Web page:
Yuasa Masaaki continues his winning streak: he’s probably been the best director in the world over the past five years, or at the very least the most productive great director. Since 2017, he has produced three acclaimed TV series (Devilman Crybaby, Japan Sinks 2020, Keep Your Hands Off Eizouken!) along with four feature films: the definitive One Crazy Night romance Night is Short, Walk on Girl, the off-beat Little Mermaid variation Lu Over the Wall, the heart-breaking post-romance Ride Your Wave and now Inu-oh, a medieval rock opera about the power of rock and roll to connect us to our past, find our true selves, and help us overcome our terrible fathers.
Inu-oh begins with the story of Tomo (they’ll be, at various times, “Tomona”, “Tomoichi”, and “Tomoari” throughout the story). As a child, Tomona works with his father diving for treasure lost at sea 600 years ago during the definitive battle between the Taira and Minamoto clans, passed down through history in the Tale of the Heike, a collection of stories about the war that plays a somewhat similar role in Japanese literary history as The Iliad or The Romance of the Three Kingdoms. The Tale of the Heike was compiled in 1371 by Kakuichi, part of a band of traveling blind monks that recited the various tales accompanied by music on the biwa, a lute-like stringed instrument, pretty much just as the Greek bards would have done (and, if he was an actual person, the blind poet Homer himself). What Yuasa’s film, written by Nogi Akiko, asserts is that there were other tales of the Heike, tales which were so powerful in their truth that they were able to magically transform their tellers into the greatest versions of their selves.
Tomona is blinded by buried treasure in an accident which also kills his father. Wandering the countryside, he takes up with the blind monks and over the next decade or so learns the biwa and all the various tales. One day he meets a malformed young masked man (legs too short, one arm way too long, scales for skin, and eyes in the wrong places) who loves music and dance. He’d grown up all but disowned by his father, a dancer of Heike tales in an early form of Noh theatre called sarugaku, made to live and eat with the family dogs. One day, overcome with the spirit of music, he dances and his legs are transformed into normal human limbs. Tomoichi (name changed to reflect his status as a member of the blind monk troupe) deduces that the spirits of the lost Heike soldiers are rewarding the as yet unnamed man for dancing and singing their story. The two then do what comes naturally: form a rhythm and blues band to spread the untold tales of the Heike (whispered to them by the spirits of the dead) far and wide.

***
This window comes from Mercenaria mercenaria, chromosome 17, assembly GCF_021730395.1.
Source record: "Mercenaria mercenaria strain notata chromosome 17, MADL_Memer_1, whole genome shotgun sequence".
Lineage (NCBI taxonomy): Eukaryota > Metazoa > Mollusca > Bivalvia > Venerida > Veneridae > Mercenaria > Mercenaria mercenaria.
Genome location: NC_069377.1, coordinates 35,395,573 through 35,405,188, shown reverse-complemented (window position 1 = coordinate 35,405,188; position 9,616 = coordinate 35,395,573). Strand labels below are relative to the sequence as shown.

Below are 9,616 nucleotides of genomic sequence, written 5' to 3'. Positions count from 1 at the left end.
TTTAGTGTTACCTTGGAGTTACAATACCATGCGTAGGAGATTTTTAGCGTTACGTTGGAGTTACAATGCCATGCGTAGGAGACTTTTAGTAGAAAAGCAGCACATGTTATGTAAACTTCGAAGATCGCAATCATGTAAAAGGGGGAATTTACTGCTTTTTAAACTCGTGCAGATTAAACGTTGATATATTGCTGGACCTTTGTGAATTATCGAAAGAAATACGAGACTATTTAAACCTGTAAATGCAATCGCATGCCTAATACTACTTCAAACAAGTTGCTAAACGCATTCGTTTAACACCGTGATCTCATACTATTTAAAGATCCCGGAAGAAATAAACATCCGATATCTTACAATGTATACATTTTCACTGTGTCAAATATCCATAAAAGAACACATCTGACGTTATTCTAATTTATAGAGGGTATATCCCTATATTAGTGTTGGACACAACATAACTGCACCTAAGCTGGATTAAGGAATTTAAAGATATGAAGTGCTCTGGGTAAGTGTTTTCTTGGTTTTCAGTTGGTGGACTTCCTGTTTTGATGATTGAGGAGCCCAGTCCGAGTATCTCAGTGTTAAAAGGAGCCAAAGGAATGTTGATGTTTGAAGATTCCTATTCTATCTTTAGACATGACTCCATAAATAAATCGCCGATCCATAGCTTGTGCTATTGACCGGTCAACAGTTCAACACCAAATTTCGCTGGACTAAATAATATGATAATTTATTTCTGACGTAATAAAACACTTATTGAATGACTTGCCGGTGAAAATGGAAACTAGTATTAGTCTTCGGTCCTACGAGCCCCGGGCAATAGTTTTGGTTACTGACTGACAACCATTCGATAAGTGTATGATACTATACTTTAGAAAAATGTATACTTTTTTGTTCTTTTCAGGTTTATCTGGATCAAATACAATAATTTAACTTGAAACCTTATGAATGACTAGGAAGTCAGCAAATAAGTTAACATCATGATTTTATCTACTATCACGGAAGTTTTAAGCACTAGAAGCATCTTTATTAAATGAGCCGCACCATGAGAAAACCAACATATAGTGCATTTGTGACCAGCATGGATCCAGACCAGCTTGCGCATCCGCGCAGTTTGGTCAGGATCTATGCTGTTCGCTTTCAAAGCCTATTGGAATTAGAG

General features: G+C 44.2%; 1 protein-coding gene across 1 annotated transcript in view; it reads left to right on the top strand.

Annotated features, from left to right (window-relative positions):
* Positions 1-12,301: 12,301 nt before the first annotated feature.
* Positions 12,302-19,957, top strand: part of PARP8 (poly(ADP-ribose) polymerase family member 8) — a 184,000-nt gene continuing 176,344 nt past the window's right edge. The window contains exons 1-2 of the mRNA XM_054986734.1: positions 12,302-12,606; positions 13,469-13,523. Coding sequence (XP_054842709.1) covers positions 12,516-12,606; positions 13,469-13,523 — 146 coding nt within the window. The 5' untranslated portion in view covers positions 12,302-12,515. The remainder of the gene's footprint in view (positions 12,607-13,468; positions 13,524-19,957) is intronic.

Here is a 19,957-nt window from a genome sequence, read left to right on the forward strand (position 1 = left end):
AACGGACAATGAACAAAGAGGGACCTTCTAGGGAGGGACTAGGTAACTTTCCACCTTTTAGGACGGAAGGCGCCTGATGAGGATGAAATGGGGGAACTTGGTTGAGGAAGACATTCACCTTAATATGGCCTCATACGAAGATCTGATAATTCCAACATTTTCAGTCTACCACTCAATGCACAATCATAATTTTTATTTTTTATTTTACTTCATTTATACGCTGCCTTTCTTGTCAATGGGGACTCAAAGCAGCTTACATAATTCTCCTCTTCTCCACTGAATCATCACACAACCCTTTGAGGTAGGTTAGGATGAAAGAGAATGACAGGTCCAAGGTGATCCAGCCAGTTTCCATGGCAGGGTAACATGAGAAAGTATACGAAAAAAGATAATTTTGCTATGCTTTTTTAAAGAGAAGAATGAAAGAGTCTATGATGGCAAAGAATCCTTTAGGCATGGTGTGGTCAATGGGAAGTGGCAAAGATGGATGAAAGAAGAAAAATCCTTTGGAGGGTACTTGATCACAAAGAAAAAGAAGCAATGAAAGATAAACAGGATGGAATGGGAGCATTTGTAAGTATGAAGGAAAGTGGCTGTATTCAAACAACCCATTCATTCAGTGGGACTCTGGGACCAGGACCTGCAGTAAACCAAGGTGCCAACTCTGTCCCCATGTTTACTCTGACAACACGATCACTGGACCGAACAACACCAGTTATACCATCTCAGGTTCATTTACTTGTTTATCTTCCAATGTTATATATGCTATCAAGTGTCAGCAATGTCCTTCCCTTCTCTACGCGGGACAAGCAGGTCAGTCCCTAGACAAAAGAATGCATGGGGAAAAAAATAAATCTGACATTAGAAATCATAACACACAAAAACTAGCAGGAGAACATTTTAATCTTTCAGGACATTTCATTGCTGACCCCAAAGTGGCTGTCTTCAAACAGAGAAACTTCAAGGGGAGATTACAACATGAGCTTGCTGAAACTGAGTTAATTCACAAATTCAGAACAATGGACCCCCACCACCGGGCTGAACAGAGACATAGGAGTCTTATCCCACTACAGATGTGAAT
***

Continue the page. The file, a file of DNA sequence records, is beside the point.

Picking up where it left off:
The second half of the film is dominated by their music, as Tomoari (a third name, adopted to show their new-found indepence, along with a fluid expression of gender) incants lengthy rock introductions to three spectacular performances by the newly self-christened Inu-Oh, songs and dances which heal his limbs and skin and face. But they run afoul of the shogun, who doesn’t have time for new stories, and especially Inu-oh’s father, who turns out to have been a villain all along, like so many rock and roll dads. It all ends tragically, as a rock opera should. Rock star revolutionaries don’t tend to last long, at least not in that form. They shine bright and either burn out or become something less spectacular (think Ziggy Stardust morphing into the Thin White Duke, or the Wild Mercury Dylan turning into a Regular Dad). Music can keep stories alive, or bring them back from the dead, and it can change people’s lives for better and for worse, but is it enough to sustain them? For that, the maker of Keep Your Hands Off Eizouken! and Inu-oh would seem to suggest we need animated cinema. And I’m not sure he’s wrong.